Owen was admitted to the Epilepsy Monitoring Unit at Spectrum Health Butterworth Hospital in late April. In an initial procedure, Dr. Elisevich surgically implanted electrodes into her brain to initiate the monitoring of seizures with a continuous inpatient video electroencephalographic (vEEG).
This mapping pinpointed the origin of Owen's seizures in the left temporal lobe, enabling physicians to target the optimal location for placement of the NeuroPace RNS Neurostimulator, a titanium microprocessor measuring about one by two inches, which is connected to electrodes implanted at the site of seizure origin. The monitoring also indicated that Owen was undergoing near continuous seizure activity while she slept.
While her doctors consider the operation to be a success, they caution that the work of monitoring and interrupting seizure activity in Owen's brain is only just beginning.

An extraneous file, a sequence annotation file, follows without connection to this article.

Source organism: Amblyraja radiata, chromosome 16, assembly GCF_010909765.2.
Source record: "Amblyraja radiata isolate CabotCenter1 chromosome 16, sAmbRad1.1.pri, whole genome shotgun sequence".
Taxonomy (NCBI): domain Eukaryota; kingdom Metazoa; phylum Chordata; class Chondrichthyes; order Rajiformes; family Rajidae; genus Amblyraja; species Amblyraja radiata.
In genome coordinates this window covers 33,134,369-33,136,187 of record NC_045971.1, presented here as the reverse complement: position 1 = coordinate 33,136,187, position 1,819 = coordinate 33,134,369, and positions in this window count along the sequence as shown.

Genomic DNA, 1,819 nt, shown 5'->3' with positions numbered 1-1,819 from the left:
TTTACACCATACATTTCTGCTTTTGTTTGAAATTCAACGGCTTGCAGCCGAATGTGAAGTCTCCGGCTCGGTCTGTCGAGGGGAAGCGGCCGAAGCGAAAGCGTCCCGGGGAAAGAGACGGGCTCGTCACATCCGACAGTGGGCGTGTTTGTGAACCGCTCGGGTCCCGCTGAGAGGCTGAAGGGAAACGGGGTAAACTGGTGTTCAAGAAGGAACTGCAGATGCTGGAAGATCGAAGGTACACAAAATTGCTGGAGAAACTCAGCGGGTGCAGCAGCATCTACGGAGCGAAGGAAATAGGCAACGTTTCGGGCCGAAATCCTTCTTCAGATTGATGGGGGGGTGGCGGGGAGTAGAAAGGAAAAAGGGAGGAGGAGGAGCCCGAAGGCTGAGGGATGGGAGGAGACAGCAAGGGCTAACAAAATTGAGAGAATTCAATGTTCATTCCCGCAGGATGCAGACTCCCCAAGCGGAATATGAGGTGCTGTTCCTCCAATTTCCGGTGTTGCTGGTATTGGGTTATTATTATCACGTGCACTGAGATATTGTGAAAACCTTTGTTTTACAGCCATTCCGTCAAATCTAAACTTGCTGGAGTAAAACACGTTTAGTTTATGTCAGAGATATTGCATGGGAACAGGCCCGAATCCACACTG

"Seizure activity can often be temporarily disrupted by the placing of electrodes during surgery," Dr. Elisevich said. "The next phase is to wait for her brain to start misbehaving again so that the computer can be programmed to interrupt the dysfunctional signaling."
During this phase of the process, the patient uses an electronic wand to download data from the device on a daily basis. This information enables her medical team to track her seizure activity and disrupt it by programming the device to deliver short, imperceptible electrical pulses to the brain through the implanted electrodes.
"This information will enable us to identify a distinct pattern of seizure onset, which we can break down by frequency, amplitude and a number of other factors," said Owen's neurologist, Brien Smith, MD, co-chair, departme
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